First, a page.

“We’re also doing research on non-oil field customers. For instance, we just completed a project in the agricultural industry for a seed cleaning plant in Saskatchewan, and we are doing a lot of custom machining for the automotive and ATV industry to try to keep the guys busy. Focusing on innovation and diversification strategies that will prevent us from being limited to oil and gas is an important step.”

However, the recovery of the manufacturing industry depends as much on people’s actions now as it does on a future shift in the economy.

“Manufacturing creates a lot of skilled labour and specialized equipment, and to lose it would be a big blow to Edmonton, to Alberta, and to Canada as a whole,” emphasizes Chissell. “It’s really important that we don’t lose that skilled labour force. With the economy as it is, a lot of people are outsourcing overseas, but if we keep losing projects, we are going to keep losing our skilled labour force, our expertise, and our equipment, and when things do turn around, there will be nothing left to satisfy need. It will stall our economy. We went through this before with a lack of skilled labour. Now we have skilled labour leaving again, and the cycle will repeat if we don’t find a way to keep people here.”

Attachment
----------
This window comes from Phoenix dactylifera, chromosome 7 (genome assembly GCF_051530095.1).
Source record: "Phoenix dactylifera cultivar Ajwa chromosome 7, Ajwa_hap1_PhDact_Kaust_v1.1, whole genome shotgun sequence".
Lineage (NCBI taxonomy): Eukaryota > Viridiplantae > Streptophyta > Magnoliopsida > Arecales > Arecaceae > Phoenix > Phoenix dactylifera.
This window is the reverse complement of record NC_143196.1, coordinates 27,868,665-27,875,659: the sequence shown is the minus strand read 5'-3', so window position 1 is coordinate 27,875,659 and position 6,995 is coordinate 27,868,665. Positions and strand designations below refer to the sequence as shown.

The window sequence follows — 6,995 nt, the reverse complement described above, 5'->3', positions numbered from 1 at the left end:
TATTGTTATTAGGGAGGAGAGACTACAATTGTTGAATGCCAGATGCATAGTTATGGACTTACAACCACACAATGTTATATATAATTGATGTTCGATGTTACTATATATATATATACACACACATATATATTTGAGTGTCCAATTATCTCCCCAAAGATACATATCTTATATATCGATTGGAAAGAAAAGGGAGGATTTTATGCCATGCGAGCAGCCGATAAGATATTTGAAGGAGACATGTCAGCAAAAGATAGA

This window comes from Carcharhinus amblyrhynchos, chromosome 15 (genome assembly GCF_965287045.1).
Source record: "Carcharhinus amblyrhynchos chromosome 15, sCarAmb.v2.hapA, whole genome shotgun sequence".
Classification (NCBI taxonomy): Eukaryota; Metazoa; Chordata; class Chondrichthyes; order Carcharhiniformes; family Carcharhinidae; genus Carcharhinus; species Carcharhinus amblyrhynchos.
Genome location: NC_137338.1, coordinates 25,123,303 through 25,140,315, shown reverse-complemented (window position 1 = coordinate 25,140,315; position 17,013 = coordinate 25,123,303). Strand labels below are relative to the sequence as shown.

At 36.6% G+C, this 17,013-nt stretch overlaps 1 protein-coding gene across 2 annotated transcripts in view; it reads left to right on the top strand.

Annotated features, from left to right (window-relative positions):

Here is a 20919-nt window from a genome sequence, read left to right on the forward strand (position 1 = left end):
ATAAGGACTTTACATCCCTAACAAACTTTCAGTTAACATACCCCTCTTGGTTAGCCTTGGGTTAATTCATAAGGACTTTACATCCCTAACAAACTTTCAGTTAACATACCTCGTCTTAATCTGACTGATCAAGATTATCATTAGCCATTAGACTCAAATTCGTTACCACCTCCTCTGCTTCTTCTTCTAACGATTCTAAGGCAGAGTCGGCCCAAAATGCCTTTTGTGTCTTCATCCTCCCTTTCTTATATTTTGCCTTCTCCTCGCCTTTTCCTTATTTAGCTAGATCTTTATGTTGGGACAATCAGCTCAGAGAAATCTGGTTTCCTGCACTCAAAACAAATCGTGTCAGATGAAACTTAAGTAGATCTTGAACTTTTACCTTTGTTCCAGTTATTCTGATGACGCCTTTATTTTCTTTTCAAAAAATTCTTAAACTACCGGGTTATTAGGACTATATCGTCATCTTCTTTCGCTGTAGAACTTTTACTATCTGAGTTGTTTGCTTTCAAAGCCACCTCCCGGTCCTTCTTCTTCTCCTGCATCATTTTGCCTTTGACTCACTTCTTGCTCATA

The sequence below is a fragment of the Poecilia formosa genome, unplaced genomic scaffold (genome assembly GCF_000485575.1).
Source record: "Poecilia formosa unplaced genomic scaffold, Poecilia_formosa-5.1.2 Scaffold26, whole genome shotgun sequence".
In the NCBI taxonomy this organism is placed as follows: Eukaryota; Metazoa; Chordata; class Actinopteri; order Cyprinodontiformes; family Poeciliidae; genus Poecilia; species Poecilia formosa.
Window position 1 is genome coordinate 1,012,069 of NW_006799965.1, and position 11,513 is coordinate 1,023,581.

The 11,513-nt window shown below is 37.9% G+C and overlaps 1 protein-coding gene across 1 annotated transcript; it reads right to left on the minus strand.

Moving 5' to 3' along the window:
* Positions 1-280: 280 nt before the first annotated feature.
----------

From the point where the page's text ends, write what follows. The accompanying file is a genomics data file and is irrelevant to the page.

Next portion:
“International competition is way overboard,” agrees Mark Wawrinchuk, project management/ estimating at Precision Steel & Manufacturing Ltd. “We just did two jobs where someone in China was offering half of our price. We can’t compete with that. People are showing no mercy; some are going to China, to India, and even to England to save a dollar. Overseas industries are beating our steel bids, and it’s been going on for two years since the oil prices dived.”

Precision Steel & Manufacturing will celebrate its 20th year in Edmonton on January 1st. The company specializes in modularization and materials handling conveyors for mining, particularly specializing in plate work, largely for the oil sands, but also for pot ash, diamond mining, etc.